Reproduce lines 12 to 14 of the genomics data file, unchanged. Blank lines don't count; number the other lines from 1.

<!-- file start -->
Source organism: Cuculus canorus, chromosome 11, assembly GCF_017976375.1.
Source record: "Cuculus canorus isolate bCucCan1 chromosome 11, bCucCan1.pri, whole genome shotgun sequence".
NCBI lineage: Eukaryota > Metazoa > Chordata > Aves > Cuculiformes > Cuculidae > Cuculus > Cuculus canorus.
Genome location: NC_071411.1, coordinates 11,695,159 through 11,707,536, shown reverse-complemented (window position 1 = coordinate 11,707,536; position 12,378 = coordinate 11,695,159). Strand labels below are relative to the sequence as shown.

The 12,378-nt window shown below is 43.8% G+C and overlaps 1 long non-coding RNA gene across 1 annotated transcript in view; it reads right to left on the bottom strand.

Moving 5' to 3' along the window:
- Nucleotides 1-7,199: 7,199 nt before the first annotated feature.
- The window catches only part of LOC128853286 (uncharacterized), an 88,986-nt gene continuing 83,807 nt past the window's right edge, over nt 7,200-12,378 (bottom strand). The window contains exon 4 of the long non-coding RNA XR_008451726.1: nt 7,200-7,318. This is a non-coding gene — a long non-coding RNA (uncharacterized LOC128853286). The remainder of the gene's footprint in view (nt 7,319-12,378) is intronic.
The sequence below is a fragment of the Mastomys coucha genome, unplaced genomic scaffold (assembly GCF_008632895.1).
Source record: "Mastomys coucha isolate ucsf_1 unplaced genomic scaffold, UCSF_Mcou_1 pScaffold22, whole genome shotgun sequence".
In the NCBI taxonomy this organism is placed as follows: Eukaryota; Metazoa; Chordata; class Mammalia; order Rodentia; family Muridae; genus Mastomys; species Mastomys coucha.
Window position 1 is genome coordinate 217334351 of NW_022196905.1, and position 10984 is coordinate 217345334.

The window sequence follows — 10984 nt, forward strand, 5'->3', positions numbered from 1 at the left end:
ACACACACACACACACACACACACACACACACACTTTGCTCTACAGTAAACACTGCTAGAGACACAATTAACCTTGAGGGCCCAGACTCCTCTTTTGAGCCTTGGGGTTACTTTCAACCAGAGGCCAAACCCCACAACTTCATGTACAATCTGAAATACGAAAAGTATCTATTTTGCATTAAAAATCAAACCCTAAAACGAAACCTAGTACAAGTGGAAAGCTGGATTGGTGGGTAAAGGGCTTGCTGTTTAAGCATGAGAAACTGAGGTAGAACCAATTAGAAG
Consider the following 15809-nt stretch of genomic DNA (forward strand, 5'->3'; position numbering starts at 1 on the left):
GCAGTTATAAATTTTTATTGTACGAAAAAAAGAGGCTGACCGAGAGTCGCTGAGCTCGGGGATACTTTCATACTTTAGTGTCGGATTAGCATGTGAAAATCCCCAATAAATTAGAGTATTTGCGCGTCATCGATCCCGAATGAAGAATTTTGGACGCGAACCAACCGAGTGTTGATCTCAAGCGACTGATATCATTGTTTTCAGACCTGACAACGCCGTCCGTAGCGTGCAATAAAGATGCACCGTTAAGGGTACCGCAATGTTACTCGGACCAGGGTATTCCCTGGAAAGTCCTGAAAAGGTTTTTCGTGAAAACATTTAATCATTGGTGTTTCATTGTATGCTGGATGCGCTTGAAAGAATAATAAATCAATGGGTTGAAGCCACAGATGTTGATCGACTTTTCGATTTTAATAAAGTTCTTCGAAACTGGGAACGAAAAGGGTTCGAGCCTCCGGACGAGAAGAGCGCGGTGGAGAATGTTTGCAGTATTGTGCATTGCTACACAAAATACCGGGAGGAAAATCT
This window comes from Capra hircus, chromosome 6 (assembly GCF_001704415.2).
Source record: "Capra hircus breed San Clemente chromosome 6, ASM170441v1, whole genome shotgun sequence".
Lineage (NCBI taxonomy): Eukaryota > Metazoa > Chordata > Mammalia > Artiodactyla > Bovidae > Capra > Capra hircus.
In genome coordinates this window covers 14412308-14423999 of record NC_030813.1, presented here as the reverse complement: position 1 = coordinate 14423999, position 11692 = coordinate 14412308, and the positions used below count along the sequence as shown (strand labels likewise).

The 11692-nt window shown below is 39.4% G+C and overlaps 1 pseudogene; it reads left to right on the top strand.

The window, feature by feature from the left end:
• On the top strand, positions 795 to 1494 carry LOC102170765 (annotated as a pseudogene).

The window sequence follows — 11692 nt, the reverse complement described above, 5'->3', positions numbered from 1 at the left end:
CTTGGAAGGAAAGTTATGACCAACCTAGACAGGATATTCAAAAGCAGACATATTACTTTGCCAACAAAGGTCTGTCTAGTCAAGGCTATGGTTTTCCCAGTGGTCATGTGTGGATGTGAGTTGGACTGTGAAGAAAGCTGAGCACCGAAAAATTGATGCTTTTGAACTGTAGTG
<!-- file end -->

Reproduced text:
Window position 1 is genome coordinate 217334351 of NW_022196905.1, and position 10984 is coordinate 217345334.

The window sequence follows — 10984 nt, forward strand, 5'->3', positions numbered from 1 at the left end:
ACACACACACACACACACACACACACACACACACTTTGCTCTACAGTAAACACTGCTAGAGACACAATTAACCTTGAGGGCCCAGACTCCTCTTTTGAGCCTTGGGGTTACTTTCAACCAGAGGCCAAACCCCACAACTTCATGTACAATCTGAAATACGAAAAGTATCTATTTTGCATTAAAAATCAAACCCTAAAACGAAACCTAGTACAAGTGGAAAGCTGGATTGGTGGGTAAAGGGCTTGCTGTTTAAGCATGAGAAACTGAGGTAGAACCAATTAGAAG